UAE economic recovery linked to growth in digital payments
The Mena region's digital payments ecosystem is set to grow by 6.5% from 2020 to 2021.
Dubai - Technology leaders today are tasked with working out a new business model with a digital focus
The Covid-19 pandemic has resulted in a unique ecosystem where the growth in digital payments and financial services will be a key contributor to the UAE's economic recovery, experts said at the DigiPay 2020: The Future of Digital Payments Summit.
Presented by Khaleej Times, the webinar brought together several experts and industry leaders to highlight the current challenges and opportunities in the digital payments sector. The virtual platform is also designed to help organisations looking at building or upgrading their payment infrastructure to better serve the needs of today's consumers.
In his opening address, Shahebaz Khan, general manager - UAE, Visa, described the Covid-19 pandemic as "unprecedented", but noted that digitization and the economic recovery of the UAE go "hand in hand."
"Small and medium businesses have been some of the worst hit during this pandemic," he said. "Even businesses that had an active disaster prevention protocol and strategy could not cope completely with the challenges that this pandemic created. We saw that 80 per cent of SMEs in the UAE have had their revenues negatively impacted. Our Visa Impact Tracker also showed that most consumers have reduced their spending, and this has led to an 86 per cent fall in consumer shopping frequency."
Khan also spoke about how consumer behavior has changed with shopped taking to online sites that promise contactless payments and deliveries.
"Buying online has significantly increased, as have contactless payments," he said. "We expect this to continue and define the new reality. Right now, the focus is on how to help small businesses get online quickly."
He explained that 92 per cent of merchants in the UAE still have concerns about shifting their businesses online, compared to over 40 per cent worldwide. As a result of the pandemic, 50 per cent of cash only merchants have been impacted.
"We see a unique opportunity to propel digital payments in the region," Khan said. "However, there are challenges. We have to make e-commerce transactions more secure and frictionless. Research shows that 58 per cent of shoppers have abandoned their carts due to a delay in payments or due to a bad online experience. This is something that we can't afford as online grocery orders have been booming.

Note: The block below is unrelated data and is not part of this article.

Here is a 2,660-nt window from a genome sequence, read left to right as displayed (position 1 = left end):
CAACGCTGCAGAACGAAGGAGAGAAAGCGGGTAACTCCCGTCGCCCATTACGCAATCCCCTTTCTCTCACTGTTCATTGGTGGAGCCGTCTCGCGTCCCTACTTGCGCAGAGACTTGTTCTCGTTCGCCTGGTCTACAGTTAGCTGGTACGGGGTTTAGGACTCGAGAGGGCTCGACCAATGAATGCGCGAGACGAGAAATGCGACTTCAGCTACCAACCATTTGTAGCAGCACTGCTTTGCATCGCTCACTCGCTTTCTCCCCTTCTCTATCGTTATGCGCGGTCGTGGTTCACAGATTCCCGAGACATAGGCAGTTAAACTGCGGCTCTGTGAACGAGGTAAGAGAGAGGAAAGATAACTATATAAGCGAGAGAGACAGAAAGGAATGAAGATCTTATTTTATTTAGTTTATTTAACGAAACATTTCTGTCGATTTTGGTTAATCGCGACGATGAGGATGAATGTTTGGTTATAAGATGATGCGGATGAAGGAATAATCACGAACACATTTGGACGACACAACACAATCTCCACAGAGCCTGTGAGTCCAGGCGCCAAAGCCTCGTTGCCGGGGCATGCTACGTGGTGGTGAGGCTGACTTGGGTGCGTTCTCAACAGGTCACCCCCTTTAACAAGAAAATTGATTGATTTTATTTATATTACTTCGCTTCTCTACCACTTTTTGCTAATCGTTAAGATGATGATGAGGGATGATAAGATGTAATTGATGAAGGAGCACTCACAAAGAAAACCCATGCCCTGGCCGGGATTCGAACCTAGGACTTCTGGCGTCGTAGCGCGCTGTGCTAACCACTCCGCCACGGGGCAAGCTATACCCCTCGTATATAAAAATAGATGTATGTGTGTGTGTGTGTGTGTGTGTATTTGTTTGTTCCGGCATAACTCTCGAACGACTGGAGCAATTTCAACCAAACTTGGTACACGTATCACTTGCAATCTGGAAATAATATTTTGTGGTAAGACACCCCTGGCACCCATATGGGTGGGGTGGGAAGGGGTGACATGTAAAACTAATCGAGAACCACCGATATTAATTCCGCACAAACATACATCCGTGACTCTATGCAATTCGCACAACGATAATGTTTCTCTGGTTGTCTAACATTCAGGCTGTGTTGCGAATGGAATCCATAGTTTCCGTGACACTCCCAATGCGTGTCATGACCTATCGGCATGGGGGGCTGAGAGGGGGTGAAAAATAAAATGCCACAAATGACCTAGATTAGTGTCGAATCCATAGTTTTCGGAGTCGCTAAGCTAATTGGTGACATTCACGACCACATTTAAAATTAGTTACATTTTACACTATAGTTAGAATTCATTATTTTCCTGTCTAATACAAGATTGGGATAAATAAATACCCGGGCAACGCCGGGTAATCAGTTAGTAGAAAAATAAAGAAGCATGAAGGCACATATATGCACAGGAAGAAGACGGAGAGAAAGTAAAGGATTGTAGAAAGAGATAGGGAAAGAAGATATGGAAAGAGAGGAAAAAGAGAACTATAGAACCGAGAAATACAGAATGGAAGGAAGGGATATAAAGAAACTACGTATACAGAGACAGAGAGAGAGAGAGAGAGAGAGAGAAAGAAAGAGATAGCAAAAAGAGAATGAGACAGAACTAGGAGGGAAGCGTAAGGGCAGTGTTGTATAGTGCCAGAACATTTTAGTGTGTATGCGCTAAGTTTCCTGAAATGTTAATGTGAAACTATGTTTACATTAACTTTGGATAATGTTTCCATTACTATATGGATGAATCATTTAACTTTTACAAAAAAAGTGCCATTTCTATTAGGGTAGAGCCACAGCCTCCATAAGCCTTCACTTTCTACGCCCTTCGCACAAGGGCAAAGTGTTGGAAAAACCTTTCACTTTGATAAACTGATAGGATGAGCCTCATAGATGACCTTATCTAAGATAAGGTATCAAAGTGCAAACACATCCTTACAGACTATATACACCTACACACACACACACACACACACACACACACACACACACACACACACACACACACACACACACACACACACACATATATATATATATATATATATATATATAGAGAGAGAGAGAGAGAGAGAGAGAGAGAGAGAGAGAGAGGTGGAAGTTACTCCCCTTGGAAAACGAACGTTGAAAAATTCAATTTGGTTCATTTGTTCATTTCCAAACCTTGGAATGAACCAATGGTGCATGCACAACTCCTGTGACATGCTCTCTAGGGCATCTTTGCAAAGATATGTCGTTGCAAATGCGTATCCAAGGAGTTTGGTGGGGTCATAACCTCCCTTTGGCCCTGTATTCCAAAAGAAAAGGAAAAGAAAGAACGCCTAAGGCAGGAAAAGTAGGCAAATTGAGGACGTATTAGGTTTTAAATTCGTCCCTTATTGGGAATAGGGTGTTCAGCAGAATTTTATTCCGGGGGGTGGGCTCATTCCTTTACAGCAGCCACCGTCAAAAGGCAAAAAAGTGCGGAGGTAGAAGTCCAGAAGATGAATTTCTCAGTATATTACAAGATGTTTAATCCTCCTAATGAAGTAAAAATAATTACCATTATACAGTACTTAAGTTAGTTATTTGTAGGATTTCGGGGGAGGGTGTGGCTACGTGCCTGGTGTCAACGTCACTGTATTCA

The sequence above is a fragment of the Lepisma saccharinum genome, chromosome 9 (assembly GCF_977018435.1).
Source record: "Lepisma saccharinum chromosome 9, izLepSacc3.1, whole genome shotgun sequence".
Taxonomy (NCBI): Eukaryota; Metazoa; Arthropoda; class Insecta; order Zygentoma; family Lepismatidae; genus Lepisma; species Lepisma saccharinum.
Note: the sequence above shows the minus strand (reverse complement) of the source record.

Similarly, Ambareen Musa, CEO of Souqalmal.com, noted that the trends have completely changed when it comes to digital payments.
"Trust is a big element," she stressed. "Building trust in the finance sector is going to be key. Amazon and noon have done amazing in building trust and encouraging online payments. But, there is still a large population that pays cash on delivery. We have seen that when people are forced to do something because there is no other option open to them, then they will do it eventually."
This, she said, has been true not only for online payments, but also for people buying insurance online. "Our research showed that 65 per cent of consumers looked into getting insurance for the first time online during the pandemic, and they said that they intend to continue getting it online in the future."
Frederic de Melker, managing director of Personal Banking at RAKBANK, also highlighted the latest in fintech that is providing consumers with better experiences.
"Fintech in the region currently is struggling with reach, while banks struggle with relevance," he stated. "If you are capable of merging both, then you hit the road for the future. Many times, you have to convince businesses that digital payments is the way forward. Look at the problems that you are dealing with, figure out relevance, and build your reach. Everybody with reach has a part to play in this new ecosystem. However, human interface is also important, because it is frustrating not being able to communicate if you run into a problem."